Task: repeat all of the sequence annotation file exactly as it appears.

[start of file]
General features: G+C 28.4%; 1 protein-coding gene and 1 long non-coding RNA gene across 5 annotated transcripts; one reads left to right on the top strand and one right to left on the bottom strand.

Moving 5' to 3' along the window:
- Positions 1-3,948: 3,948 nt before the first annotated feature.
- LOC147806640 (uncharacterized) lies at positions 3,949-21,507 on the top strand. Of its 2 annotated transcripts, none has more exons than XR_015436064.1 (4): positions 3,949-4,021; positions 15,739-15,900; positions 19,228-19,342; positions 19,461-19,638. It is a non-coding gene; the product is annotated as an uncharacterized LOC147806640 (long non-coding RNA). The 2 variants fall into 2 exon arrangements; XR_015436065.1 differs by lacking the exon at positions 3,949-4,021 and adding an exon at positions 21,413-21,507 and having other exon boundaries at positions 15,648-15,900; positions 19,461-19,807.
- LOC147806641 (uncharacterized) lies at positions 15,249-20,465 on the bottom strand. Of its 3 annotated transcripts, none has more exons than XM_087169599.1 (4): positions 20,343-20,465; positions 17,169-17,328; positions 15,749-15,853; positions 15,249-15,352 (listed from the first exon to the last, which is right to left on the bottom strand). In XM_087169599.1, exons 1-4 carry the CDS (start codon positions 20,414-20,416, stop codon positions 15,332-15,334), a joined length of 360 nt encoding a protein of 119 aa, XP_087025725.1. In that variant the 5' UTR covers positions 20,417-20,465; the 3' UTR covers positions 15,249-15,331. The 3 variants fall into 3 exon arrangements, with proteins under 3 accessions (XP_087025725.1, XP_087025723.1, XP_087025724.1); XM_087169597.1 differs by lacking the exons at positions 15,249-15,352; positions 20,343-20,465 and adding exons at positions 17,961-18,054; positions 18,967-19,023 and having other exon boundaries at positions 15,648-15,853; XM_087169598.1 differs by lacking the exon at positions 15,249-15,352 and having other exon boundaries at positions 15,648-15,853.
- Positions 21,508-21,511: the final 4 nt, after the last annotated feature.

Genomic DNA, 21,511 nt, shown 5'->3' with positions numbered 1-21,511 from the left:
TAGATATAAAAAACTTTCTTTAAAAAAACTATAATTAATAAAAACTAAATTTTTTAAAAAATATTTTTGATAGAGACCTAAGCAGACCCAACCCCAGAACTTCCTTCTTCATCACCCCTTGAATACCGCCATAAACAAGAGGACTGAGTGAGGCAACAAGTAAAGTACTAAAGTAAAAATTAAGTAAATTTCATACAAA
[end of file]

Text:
General features: G+C 28.4%; 1 protein-coding gene and 1 long non-coding RNA gene across 5 annotated transcripts; one reads left to right on the top strand and one right to left on the bottom strand.

Moving 5' to 3' along the window:
- Positions 1-3,948: 3,948 nt before the first annotated feature.
- LOC147806640 (uncharacterized) lies at positions 3,949-21,507 on the top strand. Of its 2 annotated transcripts, none has more exons than XR_015436064.1 (4): positions 3,949-4,021; positions 15,739-15,900; positions 19,228-19,342; positions 19,461-19,638. It is a non-coding gene; the product is annotated as an uncharacterized LOC147806640 (long non-coding RNA). The 2 variants fall into 2 exon arrangements; XR_015436065.1 differs by lacking the exon at positions 3,949-4,021 and adding an exon at positions 21,413-21,507 and having other exon boundaries at positions 15,648-15,900; positions 19,461-19,807.
- LOC147806641 (uncharacterized) lies at positions 15,249-20,465 on the bottom strand. Of its 3 annotated transcripts, none has more exons than XM_087169599.1 (4): positions 20,343-20,465; positions 17,169-17,328; positions 15,749-15,853; positions 15,249-15,352 (listed from the first exon to the last, which is right to left on the bottom strand). In XM_087169599.1, exons 1-4 carry the CDS (start codon positions 20,414-20,416, stop codon positions 15,332-15,334), a joined length of 360 nt encoding a protein of 119 aa, XP_087025725.1. In that variant the 5' UTR covers positions 20,417-20,465; the 3' UTR covers positions 15,249-15,331. The 3 variants fall into 3 exon arrangements, with proteins under 3 accessions (XP_087025725.1, XP_087025723.1, XP_087025724.1); XM_087169597.1 differs by lacking the exons at positions 15,249-15,352; positions 20,343-20,465 and adding exons at positions 17,961-18,054; positions 18,967-19,023 and having other exon boundaries at positions 15,648-15,853; XM_087169598.1 differs by lacking the exon at positions 15,249-15,352 and having other exon boundaries at positions 15,648-15,853.
- Positions 21,508-21,511: the final 4 nt, after the last annotated feature.

Genomic DNA, 21,511 nt, shown 5'->3' with positions numbered 1-21,511 from the left:
TAGATATAAAAAACTTTCTTTAAAAAAACTATAATTAATAAAAACTAAATTTTTTAAAAAATATTTTTGATAGAGACCTAAGCAGACCCAACCCCAGAACTTCCTTCTTCATCACCCCTTGAATACCGCCATAAACAAGAGGACTGAGTGAGGCAACAAGTAAAGTACTAAAGTAAAAATTAAGTAAATTTCATACAAA